Before I move onto the third-party evidence, let me give you some background about my situation. I am a single, college-educated, childless, healthy adult that has been in the work force since 2005. I worked through high school and college, and I was paid more per hour in high school than I was paid in Kentucky just last year. I have a Bachelor’s degree, a Business certification from London, UK, and have completed courses at two additional universities. I currently split a two-bedroom, 800 sq.ft. apartment with a roommate that is 20 minutes outside of Seattle. We pay $1085 in rent and $90 in utilities every month. We pay $20 a month for internet and we both have cell phones (we don’t pay for land lines). We don’t pay for cable, and our tv is a 2001 model with a built-in VHS that I got for free. All the furniture in our apartment is either hand-me-downs from my parents or bought off of Craigslist. We buy our clothes primarily from Ebay and Goodwill, and we get our groceries from Costco and Trader Joe’s.
Both of us are having financial troubles and we are not alone. My roommate was recently laid off because Trader Joe’s didn’t want to give her the 6-month raise that’s in her contract. She had worked there for two years and had gotten raises every 6 months, but, once it was time for her fourth raise, they instead put her on probation for being one minute late for her shift and refused her the raise. She stayed for another 6 months and yet again they found a minuscule reason to refuse her her raise. She was being paid $11/hr while at Trader Joe’s, but there was not much left at the end of the month after bills and so she had little to live on after her termination. She has now been unemployed for two months and she’s been looking and applying for jobs every day. We’ve even gone through the process of getting utility bill assistance from the city of Seattle and yet she still had to borrow money from her mother for the last two months of rent.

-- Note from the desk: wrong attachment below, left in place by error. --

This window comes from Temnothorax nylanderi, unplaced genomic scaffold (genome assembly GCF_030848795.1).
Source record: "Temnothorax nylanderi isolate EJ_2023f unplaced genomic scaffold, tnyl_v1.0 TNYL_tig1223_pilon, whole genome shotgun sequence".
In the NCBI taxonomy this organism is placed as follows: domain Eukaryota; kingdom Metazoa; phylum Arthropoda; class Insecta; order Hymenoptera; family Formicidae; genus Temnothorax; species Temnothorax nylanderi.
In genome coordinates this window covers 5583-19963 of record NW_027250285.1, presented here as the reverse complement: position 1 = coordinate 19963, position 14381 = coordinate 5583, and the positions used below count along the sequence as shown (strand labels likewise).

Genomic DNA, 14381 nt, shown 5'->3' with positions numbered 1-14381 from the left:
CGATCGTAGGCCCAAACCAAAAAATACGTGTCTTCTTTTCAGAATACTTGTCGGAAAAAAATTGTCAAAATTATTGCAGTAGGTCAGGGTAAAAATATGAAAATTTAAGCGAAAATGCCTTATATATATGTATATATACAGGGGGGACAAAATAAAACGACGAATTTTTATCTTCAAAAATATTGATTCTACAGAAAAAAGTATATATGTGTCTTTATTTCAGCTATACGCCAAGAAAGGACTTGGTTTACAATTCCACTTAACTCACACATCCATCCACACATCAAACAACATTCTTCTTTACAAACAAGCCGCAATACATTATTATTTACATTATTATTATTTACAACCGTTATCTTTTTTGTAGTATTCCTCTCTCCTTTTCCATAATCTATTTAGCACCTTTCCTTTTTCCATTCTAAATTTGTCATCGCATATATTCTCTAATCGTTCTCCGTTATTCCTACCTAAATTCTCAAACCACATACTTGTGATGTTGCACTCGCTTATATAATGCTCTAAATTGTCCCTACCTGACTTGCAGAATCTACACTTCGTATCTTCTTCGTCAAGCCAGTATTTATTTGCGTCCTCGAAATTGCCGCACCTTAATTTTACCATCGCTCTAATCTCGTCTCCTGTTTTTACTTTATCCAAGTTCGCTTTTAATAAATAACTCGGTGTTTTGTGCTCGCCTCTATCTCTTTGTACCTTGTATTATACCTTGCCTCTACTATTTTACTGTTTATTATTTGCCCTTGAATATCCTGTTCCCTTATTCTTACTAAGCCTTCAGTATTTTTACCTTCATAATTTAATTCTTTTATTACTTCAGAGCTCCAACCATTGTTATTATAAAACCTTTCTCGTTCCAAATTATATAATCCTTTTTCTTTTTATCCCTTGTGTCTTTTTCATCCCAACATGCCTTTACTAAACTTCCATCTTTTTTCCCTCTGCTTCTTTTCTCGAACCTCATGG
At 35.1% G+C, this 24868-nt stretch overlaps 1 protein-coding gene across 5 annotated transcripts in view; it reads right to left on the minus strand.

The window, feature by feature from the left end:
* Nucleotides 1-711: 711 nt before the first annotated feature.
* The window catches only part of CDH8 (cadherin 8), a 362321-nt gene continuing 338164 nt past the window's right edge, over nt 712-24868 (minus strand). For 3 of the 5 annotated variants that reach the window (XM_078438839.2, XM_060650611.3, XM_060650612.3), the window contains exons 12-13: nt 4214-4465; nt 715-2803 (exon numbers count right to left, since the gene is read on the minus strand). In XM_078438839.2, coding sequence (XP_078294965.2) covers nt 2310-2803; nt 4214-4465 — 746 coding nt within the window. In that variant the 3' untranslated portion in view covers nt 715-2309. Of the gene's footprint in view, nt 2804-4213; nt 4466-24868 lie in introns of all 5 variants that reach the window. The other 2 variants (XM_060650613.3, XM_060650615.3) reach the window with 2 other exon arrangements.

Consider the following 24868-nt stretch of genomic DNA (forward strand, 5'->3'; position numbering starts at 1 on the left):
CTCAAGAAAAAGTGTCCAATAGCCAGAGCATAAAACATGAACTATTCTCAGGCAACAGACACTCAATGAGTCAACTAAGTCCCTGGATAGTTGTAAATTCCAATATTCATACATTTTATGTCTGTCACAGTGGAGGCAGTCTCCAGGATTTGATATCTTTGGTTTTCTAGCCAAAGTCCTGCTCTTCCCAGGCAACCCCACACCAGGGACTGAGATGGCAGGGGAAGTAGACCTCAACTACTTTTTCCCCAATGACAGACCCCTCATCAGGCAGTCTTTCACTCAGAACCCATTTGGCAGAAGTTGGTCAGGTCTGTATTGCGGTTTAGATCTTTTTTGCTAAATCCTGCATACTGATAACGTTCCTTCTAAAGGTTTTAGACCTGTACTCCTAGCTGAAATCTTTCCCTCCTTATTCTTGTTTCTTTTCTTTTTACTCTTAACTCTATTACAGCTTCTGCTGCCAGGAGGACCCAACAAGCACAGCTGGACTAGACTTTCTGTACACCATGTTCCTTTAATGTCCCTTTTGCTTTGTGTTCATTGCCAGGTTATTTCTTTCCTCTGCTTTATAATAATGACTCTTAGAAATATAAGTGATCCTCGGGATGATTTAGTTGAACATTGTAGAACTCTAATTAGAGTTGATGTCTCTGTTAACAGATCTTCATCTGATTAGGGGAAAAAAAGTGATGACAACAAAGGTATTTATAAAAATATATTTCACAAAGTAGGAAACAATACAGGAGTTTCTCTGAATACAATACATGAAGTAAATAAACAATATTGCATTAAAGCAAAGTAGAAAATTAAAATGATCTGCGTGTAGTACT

Personal evidence aside, there are also other reasons why it’s necessary to raise the minimum wage. Historically, “while the laws governing wages initially set a ceiling on compensation, they were eventually used to set a living wage. An amendment to the Statute of Labourers in 1389 effectively fixed wages to the price of food. As the centuries passed, the Justice of the Peace, who was charged with setting the maximum wage, also began to set formal minimum wages. The practice was eventually formalized with the passage of the Act Fixing a Minimum Wage in 1604 by King James I for workers in the textile industry…
The first national minimum wage law was enacted by the government of New Zealand in 1894, followed by Australia in 1896 and Great Britain in 1909. In the United States, statutory minimum wages were first introduced nationally in 1938, and reintroduced and expanded in the United Kingdom in 1998. There is now legislation or binding collective bargaining regarding minimum wage in more than 90% of all countries.” (Wikipedia, Minimum Wage)
Unfortunately, the minimum wage in the US is no longer live-able and has not been for a while now. It hasn’t kept pace with productivity since the ’70s, and it hasn’t kept pace with inflation since the ’80s. (CEPR)